Of late there has been a lot of talk of de-dollarisation of the world, meaning reducing or eliminating the importance of the US currency in the three motives that Keynes ascribed to currency: as a means of exchange or payments; as a store of value; and for speculation. The BRICS countries, God bless them, are even meeting in August to discuss a BRICS currency, unmindful of the fact that China will want its yuan to be that currency and that India will say over my dead body. What the other three say won’t matter. Talk about pipe dreams.
But how easy is it really to dislodge a global anchor currency? Is mere economic and military might enough for that? Germany had emerged as a challenger to British power in 1870 after it defeated France. There was talk even then — inspired by the Germans naturally— that the German currency would displace the British pound soon. But it took 75 years after that, till 1945 when the Second World War ended. And it was the US dollar that emerged triumphant because during 1914-18 there had also been the First World War when all the British and French gold ended up in the US as collateral for American loans to Britain and France. Even so the pound remained a major currency till the huge devaluation of 1966. In short, China can huff and puff all it wants but it won’t be able to blow the American house down. Indeed, it would do well to hark back just 25 years when everyone thought the euro would replace the dollar as the global currency, or at least be an effective substitute. That too didn’t happen.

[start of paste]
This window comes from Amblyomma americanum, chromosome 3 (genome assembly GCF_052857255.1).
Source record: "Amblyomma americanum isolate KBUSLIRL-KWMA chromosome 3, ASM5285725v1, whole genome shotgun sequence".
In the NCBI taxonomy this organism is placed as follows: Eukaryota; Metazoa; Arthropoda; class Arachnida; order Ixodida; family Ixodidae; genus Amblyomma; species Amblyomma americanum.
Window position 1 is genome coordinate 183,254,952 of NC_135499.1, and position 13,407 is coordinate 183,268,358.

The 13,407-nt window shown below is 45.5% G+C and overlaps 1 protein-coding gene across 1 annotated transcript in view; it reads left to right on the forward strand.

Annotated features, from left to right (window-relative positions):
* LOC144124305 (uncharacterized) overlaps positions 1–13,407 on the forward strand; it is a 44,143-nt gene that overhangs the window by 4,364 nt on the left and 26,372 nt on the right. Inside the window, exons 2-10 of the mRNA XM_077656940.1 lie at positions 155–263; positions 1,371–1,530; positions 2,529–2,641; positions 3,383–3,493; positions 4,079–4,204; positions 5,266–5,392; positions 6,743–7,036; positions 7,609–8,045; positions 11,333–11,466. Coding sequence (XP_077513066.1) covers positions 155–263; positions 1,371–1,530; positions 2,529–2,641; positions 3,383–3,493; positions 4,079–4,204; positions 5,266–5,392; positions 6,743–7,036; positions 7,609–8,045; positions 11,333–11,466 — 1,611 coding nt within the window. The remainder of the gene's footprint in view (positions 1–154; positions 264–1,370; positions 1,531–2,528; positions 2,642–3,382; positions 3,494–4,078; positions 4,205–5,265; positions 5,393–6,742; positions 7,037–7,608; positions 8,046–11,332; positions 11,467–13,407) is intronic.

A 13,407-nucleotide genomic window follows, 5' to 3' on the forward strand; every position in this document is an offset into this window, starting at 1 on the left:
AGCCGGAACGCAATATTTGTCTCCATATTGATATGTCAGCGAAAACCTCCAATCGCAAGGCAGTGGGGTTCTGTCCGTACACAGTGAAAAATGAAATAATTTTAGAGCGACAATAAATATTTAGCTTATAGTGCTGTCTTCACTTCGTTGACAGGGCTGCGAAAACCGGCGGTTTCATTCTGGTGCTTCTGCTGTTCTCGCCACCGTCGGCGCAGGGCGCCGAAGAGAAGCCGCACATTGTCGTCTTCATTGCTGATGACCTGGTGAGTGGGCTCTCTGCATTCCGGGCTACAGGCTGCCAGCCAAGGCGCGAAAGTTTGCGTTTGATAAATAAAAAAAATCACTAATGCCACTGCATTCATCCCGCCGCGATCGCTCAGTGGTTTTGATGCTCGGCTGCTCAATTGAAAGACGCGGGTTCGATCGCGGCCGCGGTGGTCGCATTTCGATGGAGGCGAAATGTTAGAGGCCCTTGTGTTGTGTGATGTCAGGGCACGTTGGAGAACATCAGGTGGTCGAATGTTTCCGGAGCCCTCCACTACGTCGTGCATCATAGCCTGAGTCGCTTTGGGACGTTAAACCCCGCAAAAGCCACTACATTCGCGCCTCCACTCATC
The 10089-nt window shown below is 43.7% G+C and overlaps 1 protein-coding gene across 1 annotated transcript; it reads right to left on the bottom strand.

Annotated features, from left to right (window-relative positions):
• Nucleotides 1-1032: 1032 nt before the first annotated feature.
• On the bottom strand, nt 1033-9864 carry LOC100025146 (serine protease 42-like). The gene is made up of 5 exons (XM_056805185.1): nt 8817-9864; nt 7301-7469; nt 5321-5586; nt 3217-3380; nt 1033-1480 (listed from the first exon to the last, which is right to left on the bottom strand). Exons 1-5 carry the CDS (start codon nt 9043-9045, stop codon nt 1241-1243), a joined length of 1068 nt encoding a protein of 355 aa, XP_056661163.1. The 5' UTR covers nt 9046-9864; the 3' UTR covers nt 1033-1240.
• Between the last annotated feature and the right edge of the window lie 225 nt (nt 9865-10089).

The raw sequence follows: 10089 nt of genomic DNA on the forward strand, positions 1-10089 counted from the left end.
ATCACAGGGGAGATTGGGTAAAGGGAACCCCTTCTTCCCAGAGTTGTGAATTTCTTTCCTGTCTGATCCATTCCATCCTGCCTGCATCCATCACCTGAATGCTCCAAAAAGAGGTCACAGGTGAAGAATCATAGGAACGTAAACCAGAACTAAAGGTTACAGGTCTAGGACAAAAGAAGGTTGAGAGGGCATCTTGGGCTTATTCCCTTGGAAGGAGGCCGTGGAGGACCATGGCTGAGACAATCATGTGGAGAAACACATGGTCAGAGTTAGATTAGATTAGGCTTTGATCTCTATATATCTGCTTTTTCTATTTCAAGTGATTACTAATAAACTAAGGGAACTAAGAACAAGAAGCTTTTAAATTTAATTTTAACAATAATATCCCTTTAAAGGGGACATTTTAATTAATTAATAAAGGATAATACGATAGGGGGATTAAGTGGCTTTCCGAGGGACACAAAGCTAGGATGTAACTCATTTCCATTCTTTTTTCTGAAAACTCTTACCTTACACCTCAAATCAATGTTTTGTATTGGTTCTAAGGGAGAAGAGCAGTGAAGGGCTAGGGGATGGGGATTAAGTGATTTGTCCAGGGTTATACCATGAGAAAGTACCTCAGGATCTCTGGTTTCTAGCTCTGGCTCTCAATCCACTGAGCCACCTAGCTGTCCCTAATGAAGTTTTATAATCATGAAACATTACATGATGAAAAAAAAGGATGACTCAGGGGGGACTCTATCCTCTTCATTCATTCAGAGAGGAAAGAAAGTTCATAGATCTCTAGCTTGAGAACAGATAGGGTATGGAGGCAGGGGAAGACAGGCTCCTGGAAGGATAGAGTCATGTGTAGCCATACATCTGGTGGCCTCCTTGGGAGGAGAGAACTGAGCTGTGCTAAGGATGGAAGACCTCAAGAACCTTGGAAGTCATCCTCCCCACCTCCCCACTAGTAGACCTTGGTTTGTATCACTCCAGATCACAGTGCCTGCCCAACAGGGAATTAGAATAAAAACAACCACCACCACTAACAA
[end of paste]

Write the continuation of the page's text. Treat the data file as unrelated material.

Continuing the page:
So what does it take for a currency to become an international medium of exchange, an international store of value and an international instrument of speculation? The answer is trust, which is the one thing that China under Xi Jinping doesn’t inspire. China has a $16 trillion economy and it dominates world trade. It has a large — but untested — military machine. It has started acquiring gold in large quantities. But America has what truly matters, international trust.
The real question is why. After all, it was just 52 years ago that the US reneged on its commitment to pay $35 for an ounce of gold and countries were left with paper. Last year it also froze Russian dollar assets. The Chinese are saying America has ‘weaponised’ the dollar. It has also flooded the world with dollars. And many other such actions in total disregard of others. So why is America still trusted? The answer perhaps lies in its soft power built on its values and the institutions that uphold those values. Britain was a brutal coloniser but there was a time when everyone wanted to be like Britain. Now everyone wants to be like America which, too, has been brutal in its pursuit of commerce but much nicer in many other ways than Britain ever was. In a way this is like the Stockholm Syndrome of global finance.